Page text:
@colorwind: It's only the norm with a small subset of games; normally, games do indeed work at launch, as most boats don't sink and most cars don't blow up. But it's precisely when that happens that the informed consumer doesn't get burned by it. Two seconds of "huh, wonder if this new game is a good purchase" saves Jerry and hurts EA all at once.

Jerry could be a blithering idiot when it comes to buying things. Maybe that phone case he bought was $50 when he could've gotten the same one at Walmart for $20 but EA will gladly take his money. And they can because all they have to do is have their product be as advertised and in working order. Which they didn't.

It's the blithering idiots of the world that allow EA and the rest to get away with this. I'm not arguing against the fact that this is EA's fault. The game is broken, it shouldn't be, and that sucks. I'm trying to say that the root cause is people buying in before they know if this thing is going to sink or swim. The only way that EA gets away with a failure to launch like this is if people will buy it anyway. Guess what stops that? Looking back at other, persistent DRM-laden games and going "Huh, those didn't work out, now did they?" If you still buy in anyway, caveat emptor. All bets are off.

The only reason why those $50 dollar phone cases can be priced like that is because some sucker is going to snap them up anyway. This shit flies because there are too many Jerry's in the world. Smarter consumers force better products by voting with their wallet. Always on online games aren't an inherent evil; no one jumps up and down about how MMOs needed a stable internet connection (and not just because that's "expected"), and if a game you like (that didn't have such DRM in the past) now requires a stable connection, either get one (if possible) or vote with your wallet and state that you don't like the direction the series is going in. If these kind of games are built with the proper capacity in mind, they can avoid a similar failure. Being wary at the launch of products like these will help facilitate that. If they are upfront about what the game is, you can't complain about it being a service, and being a smart consumer will catch those times that issues like this slip through.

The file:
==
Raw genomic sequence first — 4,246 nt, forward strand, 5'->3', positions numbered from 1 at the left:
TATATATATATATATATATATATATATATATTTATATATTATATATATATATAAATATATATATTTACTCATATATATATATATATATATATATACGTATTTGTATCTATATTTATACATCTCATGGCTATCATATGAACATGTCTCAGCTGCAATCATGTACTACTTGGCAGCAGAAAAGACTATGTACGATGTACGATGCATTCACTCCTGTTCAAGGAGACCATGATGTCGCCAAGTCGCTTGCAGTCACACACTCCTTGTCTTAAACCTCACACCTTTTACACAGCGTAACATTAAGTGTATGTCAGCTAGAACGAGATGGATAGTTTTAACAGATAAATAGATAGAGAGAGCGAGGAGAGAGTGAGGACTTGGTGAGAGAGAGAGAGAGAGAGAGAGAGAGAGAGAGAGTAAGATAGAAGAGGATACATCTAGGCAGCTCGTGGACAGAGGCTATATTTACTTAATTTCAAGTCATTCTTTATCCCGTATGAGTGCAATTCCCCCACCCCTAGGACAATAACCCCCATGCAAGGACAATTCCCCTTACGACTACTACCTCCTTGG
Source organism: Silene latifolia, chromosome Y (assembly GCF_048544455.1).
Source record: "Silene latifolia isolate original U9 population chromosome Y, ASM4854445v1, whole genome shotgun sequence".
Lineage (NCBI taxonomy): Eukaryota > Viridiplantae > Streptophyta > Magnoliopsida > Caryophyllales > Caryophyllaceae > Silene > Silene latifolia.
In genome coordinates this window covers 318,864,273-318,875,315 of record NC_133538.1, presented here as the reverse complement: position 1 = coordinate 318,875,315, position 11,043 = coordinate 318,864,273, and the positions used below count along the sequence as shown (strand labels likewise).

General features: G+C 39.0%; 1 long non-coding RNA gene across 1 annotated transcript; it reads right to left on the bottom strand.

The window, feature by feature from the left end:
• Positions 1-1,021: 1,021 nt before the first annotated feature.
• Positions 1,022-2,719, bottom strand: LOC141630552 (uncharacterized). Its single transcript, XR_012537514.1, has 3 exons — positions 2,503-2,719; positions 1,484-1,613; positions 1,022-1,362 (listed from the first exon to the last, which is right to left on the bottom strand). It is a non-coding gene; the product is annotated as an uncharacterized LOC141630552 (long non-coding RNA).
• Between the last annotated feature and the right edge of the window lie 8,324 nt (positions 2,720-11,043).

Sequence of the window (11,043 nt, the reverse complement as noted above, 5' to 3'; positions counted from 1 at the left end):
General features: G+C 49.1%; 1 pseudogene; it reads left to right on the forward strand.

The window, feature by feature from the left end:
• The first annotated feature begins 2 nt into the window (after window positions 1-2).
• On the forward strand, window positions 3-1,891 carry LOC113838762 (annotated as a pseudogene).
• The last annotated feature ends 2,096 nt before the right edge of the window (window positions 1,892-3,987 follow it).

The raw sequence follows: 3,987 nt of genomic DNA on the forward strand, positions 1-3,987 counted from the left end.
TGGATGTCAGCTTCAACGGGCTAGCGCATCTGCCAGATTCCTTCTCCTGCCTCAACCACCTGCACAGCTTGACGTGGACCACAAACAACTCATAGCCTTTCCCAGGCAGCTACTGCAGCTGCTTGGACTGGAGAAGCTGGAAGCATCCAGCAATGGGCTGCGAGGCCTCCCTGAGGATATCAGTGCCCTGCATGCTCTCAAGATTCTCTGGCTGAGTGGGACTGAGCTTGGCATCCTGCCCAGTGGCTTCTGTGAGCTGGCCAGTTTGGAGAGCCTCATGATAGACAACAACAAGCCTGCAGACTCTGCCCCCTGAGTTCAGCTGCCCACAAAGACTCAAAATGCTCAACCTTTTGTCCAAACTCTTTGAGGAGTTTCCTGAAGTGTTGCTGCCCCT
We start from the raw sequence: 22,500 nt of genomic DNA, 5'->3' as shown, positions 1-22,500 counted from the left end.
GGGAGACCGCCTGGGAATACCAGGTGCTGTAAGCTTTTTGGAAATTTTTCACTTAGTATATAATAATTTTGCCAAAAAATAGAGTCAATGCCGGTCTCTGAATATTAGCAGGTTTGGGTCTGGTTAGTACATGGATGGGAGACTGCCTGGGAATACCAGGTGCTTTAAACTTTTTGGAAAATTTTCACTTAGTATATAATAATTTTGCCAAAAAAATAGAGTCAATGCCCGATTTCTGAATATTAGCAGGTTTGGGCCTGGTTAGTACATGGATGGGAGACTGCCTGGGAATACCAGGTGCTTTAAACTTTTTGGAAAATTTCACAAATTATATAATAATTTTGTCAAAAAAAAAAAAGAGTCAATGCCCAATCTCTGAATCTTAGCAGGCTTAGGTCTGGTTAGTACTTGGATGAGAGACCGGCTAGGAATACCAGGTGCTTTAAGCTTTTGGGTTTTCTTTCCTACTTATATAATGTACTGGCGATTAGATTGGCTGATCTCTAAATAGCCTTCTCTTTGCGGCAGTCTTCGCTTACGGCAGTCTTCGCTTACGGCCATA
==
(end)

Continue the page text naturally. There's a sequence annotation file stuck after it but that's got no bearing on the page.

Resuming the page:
Keep in mind that this outrage would be a small murmur if everything had gone smoothly.

If you cannot see that the root cause stems from the willingness to pre-order games blindly, or especially to buy into games with shit practices such always online games built without the capacity to handle the rush, then I have no more to discuss. Contacting the BBB or writing letters is useless next to the power to look up a game, find out it's launching like shit, and saying "No." You can write all the letters you like, but if there's two million Jerry's buying the game before launch anyway, it's all for naught.

Buy smarter. Hold off until you know things are working out. Don't assume. That's how you solve this.

#15 Edited by Colorwind (257 posts) -

@mirado: You're whole argument is that although its EA's fault, we as a consumer should know better. I'm saying that even if that were true, that doesn't excuse EA from selling a broken product. The blame falls on EA alone and is not shared with the consumer due to them not being diligent. You can't blame someone for not knowing. This isn't like the law where you're liable for a crime regardless of whether or not you were aware it was illegal. Again, Jerry isn't a gamer and doesn't know this stuff. We gamers can just play something else as long as we get a refund but Jerry is just screwed. That is bad business in a competitive market like the video games industry. I ended my post by saying not to buy this stuff so I agree with that but at the end of the day, Jerry wanted to play SimCity and EA was unable to provide that to him. Fail.

#16 Posted by Gladiator_Games (444 posts) -

Double check your TV contract. As someone who works for a telecommunications company, our contracts clearly state we will not reimburse for lost service. Essentially, you pay us, we dont have to give you service. Has anyone poked at the Simcity EUAL?

#17 Edited by Colorwind (257 posts) -

@gladiator_games: Dude, my service sucks and drops often and I get reimbursed all the time. As long as the service is down for a long period of time, I get reimbursed. I just have to ask. Maybe the company you work for doesn't do that. And that's messed up.

#18 Posted by Slag (4459 posts) -

@colorwind:

Word man. You nailed it.

If EA is going to mandate always on DRM for games that don't need it then they better damn well make sure

a) they give the consumer something better gimmick gameplay features

b) lower the price of the game since it's more hassle to use now

and

c) that they have adequate servers to support the game for an adequate period of time

Or they could do the more consumer friendly thing and let us play offline.

#19 Edited by Poppduder (460 posts) -

@jams said:

Jerry was a race car driver, he drove so god damned fast

He never did win no checkered flags but he never did come in last

Jerry was a race car driver, he'd say "El solo number one"

With a bocephus sticker on his 442, he'd light 'em up just for fun

Jerry was a race car driver, 22 years old

One too many Camparis one night and wrapped himself around a telephone pole

I knew I liked you.

#20 Posted by Gladiator_Games (444 posts) -

@gladiator_games: Dude, my service sucks and drops often and I get reimbursed all the time. As long as the service is down for a long period of time, I get reimbursed. I just have to ask. Maybe the company you work for doesn't do that. And that's messed up.

Read it anyhow. Most of the time agents do it just to get rid of callers. "Its not worth the fight". But there will be a point when someone will say no, just saying!